Sharon Butler posts an essay on the work of Deborah Brown by Paul D'Agostino, written for the exhibition Deborah Brown: Recent Paintings, curated by Matthew Neil Gehring at the Flecker Gallery at Suffolk Community College, Selden, New York. (through October 17, 2014).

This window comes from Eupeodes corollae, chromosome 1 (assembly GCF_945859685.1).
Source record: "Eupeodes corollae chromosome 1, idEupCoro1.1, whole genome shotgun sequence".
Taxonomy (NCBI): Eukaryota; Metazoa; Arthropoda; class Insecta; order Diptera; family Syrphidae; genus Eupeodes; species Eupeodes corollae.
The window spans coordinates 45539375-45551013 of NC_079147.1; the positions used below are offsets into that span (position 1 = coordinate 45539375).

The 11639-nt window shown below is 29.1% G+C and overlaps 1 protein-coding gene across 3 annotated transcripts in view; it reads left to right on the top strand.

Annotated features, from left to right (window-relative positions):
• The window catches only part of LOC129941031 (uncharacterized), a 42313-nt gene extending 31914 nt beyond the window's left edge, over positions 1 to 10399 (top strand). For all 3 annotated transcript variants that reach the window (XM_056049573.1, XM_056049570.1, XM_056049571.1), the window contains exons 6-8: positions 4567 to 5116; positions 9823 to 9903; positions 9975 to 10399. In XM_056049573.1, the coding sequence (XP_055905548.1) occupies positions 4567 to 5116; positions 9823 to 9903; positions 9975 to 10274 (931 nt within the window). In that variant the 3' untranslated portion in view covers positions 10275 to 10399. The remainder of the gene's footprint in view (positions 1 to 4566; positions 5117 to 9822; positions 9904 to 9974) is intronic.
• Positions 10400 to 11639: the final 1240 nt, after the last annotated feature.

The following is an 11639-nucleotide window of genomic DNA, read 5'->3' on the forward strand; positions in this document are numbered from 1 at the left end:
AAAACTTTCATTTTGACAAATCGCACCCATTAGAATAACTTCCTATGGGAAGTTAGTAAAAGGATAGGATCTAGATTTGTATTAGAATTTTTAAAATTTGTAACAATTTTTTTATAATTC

D'Agostino concludes: "Infused with formal freeness, informed by freedom of imagination, embellished with brushy movement and broadly delightful palettes, Brown’s explorations into the pictorial and sculptural canon of art history are also, like Friedrich’s Wanderer Above the Sea of Fog, self-aware. They are artworks about artworks, about painting’s potencies and potential, about its material reach. They are, like Friedrich’s hiker posing momentarily in a mountainous midst, both historically stilled and pictorially astir. Much like Friedrich’s work, moreover, Brown’s new paintings are about looking, observing, ingesting, encompassing. In the vast landscape of artworks that reside in her mind, Brown is perhaps that wanderer. The pictorial peak she has reached, where she pauses with an awed beholder’s inspired eyes, whistles and whirls with pensive echoes and reflective pride."